“Although now it is slowly recovering, it led to a migration of the most talented young researchers toward other European countries or the US.”

Winners and losers

It is of interest to see which institutions on the 2007-2013 FP7 list are not on the H2020 list, and which new institutions have broken into the top 50 in 2015.

UK institutions have strengthened their position with three new universities on the H2020 list: Warwick, Glasgow and Cardiff universities, while King’s College London has weakened its relative position, having failed to make it into the 2015 top 50.

The four Swiss universities represented on the FP7 list – ETH Zürich, EFPL, Zürich and Geneva – all missed out in 2015. Together they received €918 million from FP7, with ETH Zürich and EPFL being among the top receivers of the European Research Council grants in FP7 with more than 80 each.

Also, the University of Bologna, the Vienna University of Technology, the Dresden University of Technology and the Technion – Israel Institute of Technology have dropped out, while four Irish universities – Galway, Cork, Dublin and Trinity – have made it into the top 50.

The Technical University of Berlin, Aalto University in Finland, Bremen University in Germany and the University of Groningen in the Netherlands are newcomers on the H2020 list.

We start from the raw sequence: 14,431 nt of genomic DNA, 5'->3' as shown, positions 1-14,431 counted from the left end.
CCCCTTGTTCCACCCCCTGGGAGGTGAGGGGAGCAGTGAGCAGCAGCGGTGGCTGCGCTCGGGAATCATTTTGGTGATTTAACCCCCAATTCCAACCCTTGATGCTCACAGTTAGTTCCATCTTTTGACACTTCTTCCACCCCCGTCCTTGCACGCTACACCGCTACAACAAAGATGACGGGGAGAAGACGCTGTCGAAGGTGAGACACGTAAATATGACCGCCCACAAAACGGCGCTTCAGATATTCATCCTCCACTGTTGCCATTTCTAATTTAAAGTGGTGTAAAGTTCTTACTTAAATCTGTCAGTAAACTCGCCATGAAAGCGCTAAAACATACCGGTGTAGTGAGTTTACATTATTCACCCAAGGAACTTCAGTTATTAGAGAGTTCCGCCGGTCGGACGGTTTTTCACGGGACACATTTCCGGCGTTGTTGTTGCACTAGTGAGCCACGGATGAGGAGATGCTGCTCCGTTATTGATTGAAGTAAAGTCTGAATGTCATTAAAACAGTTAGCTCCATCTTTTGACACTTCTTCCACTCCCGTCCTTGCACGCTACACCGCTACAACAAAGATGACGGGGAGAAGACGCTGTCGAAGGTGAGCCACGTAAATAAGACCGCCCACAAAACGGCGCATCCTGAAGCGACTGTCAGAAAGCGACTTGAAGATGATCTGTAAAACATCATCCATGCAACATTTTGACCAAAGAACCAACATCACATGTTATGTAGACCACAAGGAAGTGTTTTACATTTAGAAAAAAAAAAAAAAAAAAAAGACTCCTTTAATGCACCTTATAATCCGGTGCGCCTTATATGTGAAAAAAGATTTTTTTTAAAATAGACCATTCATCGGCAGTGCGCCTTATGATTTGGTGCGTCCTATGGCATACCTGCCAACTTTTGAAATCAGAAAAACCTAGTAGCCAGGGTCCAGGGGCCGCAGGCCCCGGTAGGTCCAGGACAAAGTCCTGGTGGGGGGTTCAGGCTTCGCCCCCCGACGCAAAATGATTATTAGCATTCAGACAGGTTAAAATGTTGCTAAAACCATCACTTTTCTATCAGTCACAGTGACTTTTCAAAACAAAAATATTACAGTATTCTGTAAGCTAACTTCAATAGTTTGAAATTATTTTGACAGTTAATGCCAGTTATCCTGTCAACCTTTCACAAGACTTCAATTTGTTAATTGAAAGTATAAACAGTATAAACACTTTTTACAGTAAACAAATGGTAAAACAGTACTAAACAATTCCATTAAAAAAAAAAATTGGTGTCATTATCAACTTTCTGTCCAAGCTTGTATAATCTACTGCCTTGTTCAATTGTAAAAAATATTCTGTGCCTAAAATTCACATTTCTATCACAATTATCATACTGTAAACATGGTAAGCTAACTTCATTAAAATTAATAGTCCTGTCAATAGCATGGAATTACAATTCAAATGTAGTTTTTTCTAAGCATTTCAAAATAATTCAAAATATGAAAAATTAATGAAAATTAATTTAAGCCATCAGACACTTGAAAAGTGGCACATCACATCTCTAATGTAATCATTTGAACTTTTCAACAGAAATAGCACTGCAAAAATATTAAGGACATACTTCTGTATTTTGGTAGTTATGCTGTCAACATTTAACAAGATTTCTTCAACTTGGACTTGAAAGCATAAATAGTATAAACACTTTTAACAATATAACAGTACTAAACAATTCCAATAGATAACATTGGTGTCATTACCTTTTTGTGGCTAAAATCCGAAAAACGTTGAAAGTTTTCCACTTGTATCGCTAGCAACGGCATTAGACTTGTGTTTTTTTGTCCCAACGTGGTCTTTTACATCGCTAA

Valuable benchmarking

The ‘champions’ lists are a valuable benchmarking tool for higher education institutions with the ambition of participating actively in Horizon 2020. But there are some caveats to consider.

Peter Fisch, European Commission officer from 1994 to 2013 and head of the Unit for Evaluation and Monitoring of the Framework Programme (2006-2013), explained that comparing universities across Horizon 2020 as a whole is problematic.

This is because the roles of universities in the national science systems differ a lot – there is nothing comparable to the Max Planck Society or Fraunhofer Society in the UK, and hence British universities score better than their German counterparts.

Comparisons between FP7 and Horizon 2020 should also take into account that the strong Swiss universities did not have full access to Horizon 2020 funding for political reasons, and hence dropped from the top positions, he said.

Finally, the analysis of Horizon 2020 is based on just one round of calls, so a few lucky or unlucky bids can make a huge difference, he warned.

“Despite all this, an analysis comparing the performance of universities from a given country can be of great interest to check which strategic orientations and administrative arrangements work well – and which might need an overhaul,” he told University World News.

The next official EC Monitoring Report that will include both the FP7 programme, which will run through to the completion of projects in 2018, and the first round of Horizon 2020, is scheduled for March 2016.